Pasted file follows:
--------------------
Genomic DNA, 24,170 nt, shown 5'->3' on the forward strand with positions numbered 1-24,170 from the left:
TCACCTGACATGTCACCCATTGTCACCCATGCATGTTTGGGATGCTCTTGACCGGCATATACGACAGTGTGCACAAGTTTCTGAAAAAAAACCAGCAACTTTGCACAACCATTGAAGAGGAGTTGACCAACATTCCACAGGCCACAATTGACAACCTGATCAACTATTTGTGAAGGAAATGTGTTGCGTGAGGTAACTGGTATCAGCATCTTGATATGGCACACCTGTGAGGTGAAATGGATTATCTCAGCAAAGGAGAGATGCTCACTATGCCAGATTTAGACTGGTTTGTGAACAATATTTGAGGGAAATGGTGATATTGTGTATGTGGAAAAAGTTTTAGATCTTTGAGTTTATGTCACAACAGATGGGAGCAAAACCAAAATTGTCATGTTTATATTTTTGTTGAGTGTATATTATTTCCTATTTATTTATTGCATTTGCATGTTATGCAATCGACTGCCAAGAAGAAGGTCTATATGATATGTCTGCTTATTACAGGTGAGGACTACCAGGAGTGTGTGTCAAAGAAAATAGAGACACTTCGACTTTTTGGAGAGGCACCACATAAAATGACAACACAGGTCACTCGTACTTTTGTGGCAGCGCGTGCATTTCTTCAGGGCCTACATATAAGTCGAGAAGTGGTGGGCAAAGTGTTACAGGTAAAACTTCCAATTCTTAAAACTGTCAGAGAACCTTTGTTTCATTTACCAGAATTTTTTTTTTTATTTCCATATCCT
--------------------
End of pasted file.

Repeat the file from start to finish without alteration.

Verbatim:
Genomic DNA, 24,170 nt, shown 5'->3' on the forward strand with positions numbered 1-24,170 from the left:
TCACCTGACATGTCACCCATTGTCACCCATGCATGTTTGGGATGCTCTTGACCGGCATATACGACAGTGTGCACAAGTTTCTGAAAAAAAACCAGCAACTTTGCACAACCATTGAAGAGGAGTTGACCAACATTCCACAGGCCACAATTGACAACCTGATCAACTATTTGTGAAGGAAATGTGTTGCGTGAGGTAACTGGTATCAGCATCTTGATATGGCACACCTGTGAGGTGAAATGGATTATCTCAGCAAAGGAGAGATGCTCACTATGCCAGATTTAGACTGGTTTGTGAACAATATTTGAGGGAAATGGTGATATTGTGTATGTGGAAAAAGTTTTAGATCTTTGAGTTTATGTCACAACAGATGGGAGCAAAACCAAAATTGTCATGTTTATATTTTTGTTGAGTGTATATTATTTCCTATTTATTTATTGCATTTGCATGTTATGCAATCGACTGCCAAGAAGAAGGTCTATATGATATGTCTGCTTATTACAGGTGAGGACTACCAGGAGTGTGTGTCAAAGAAAATAGAGACACTTCGACTTTTTGGAGAGGCACCACATAAAATGACAACACAGGTCACTCGTACTTTTGTGGCAGCGCGTGCATTTCTTCAGGGCCTACATATAAGTCGAGAAGTGGTGGGCAAAGTGTTACAGGTAAAACTTCCAATTCTTAAAACTGTCAGAGAACCTTTGTTTCATTTACCAGAATTTTTTTTTTTATTTCCATATCCT